Canadian garbage rotting in Manila violates international law, lawyers say

Canada dumped more than 100 shipping containers of garbage disguised as plastics for recycling

Filipino environmental activists wear a mock container vans filled with garbage to symbolize the 50 containers of waste that were shipped from Canada to the Philippines two years ago, as they hold a protest outside the Canadian embassy at the financial district of Makati, south of Manila, Philippines on Thursday, May 7, 2015. A Vancouver environmental law firm says Canada broke an international law when it dumped into the Philippines more than 100 shipping containers of garbage improperly labelled as plastics for recycling. The Pacific Centre for Environmental Law and Litigation says in a legal opinion done for a coalition of Canadian environment groups that the shipments violate the Basel Convention because either the Canadian company behind them didn’t get consent from the Philippines to send the shipments, or it lied about the contents in order to get approval. (THE CANADIAN PRESS/AP, Aaron Favila)

Canada broke international rules when it dumped more than 100 shipping containers of garbage disguised as plastics for recycling into the Philippines six years ago, a Victoria-based environmental law firm says.

Anthony Ho, a lawyer for the Pacific Centre for Environmental Law and Litigation, said the shipments violate multiple parts of the Basel Convention, a 30-year-old treaty that prevents countries from shipping hazardous waste to the developing world without consent.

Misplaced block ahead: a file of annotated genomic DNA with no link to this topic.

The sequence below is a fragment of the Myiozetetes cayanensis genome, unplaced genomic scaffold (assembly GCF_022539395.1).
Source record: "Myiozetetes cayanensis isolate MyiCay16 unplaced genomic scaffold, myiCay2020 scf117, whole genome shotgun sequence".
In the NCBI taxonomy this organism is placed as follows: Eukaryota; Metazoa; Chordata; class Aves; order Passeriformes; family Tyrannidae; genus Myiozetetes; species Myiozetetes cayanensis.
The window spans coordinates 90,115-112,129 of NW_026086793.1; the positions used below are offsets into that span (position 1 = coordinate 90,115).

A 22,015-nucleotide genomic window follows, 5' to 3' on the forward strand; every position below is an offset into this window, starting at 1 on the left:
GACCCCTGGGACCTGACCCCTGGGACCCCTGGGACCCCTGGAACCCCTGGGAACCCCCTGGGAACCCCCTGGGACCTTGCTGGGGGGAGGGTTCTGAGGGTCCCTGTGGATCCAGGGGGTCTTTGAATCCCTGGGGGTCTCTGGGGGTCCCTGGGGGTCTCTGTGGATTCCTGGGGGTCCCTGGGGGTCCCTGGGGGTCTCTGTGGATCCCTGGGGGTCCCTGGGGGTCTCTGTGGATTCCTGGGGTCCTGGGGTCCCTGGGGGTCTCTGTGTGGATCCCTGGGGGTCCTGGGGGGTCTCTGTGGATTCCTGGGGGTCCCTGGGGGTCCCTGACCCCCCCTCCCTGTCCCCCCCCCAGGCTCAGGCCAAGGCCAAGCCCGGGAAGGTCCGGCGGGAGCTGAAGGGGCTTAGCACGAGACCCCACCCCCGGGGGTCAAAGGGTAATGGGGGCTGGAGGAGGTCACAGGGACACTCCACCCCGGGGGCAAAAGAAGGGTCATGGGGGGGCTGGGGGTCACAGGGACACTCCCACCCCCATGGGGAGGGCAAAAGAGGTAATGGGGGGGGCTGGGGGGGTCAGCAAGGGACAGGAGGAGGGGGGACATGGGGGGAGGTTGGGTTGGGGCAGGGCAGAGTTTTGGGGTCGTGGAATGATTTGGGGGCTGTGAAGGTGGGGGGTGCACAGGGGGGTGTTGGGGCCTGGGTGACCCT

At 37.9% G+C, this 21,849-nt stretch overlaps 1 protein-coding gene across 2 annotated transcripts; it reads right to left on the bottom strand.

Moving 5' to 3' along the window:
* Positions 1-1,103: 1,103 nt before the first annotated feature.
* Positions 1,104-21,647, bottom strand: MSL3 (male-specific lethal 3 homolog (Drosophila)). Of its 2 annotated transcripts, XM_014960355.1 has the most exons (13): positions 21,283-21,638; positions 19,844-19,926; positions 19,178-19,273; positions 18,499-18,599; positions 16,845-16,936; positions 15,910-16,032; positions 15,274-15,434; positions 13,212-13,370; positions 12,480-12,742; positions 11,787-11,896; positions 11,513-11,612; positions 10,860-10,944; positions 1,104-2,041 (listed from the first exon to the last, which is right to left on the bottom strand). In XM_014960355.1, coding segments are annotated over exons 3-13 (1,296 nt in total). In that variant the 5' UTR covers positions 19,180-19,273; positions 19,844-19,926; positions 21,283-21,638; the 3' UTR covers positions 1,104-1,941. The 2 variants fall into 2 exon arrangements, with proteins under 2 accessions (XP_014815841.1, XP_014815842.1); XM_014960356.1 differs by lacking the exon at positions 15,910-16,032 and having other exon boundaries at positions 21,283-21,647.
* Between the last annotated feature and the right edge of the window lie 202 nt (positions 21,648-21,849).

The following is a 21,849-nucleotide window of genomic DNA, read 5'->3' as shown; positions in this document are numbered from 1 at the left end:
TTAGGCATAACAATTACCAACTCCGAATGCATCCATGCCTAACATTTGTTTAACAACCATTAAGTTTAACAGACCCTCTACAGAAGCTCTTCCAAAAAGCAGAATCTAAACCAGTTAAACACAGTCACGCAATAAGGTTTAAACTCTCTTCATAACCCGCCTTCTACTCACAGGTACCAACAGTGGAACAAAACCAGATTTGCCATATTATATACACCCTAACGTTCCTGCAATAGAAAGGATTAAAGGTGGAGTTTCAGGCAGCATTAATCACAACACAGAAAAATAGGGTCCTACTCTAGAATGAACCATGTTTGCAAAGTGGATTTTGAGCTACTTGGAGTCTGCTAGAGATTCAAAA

READ MORE: Canada’s failure to fight climate change ‘disturbing,’ environment watchdog says

He said the fact the Canadian company that shipped the containers inaccurately described their contents “in itself makes those shipments illegal traffic under the Basel Convention.”

The shipping containers arrived in Manila in 2013 and 2014.

A spot check of the contents by customs officials in the Philippines found they were not filled with recycling materials, but rather household garbage that included kitchen waste and used adult diapers.

The containers should have been shipped back to Canada within 30 days of the Canadian government being made aware of them under the convention, Ho said.

Canada’s failure to take responsibility for the waste is another violation of the convention, Ho said, noting the law forbids the country of origin from transferring the obligation to properly manage the hazardous waste to the country importing it.

Canadian authorities argue the convention didn’t apply at the time of the shipments because this country didn’t consider the waste to be hazardous, and have been trying to get the Philippines to dispose of the contents there for the last five years.

Canada amended the regulations in 2016 so that now it applies the convention as long as the country receiving the goods believes they are hazardous, even if Canada does not.

A number of environment and advocacy groups including rightoncanada.ca, the Canadian Environmental Law Association, and the EcoWaste Coalition in the Philippines, sent the legal opinion to Prime Minister Justin Trudeau this week and urged him to finally order his officials to bring the containers back to Canada for disposal.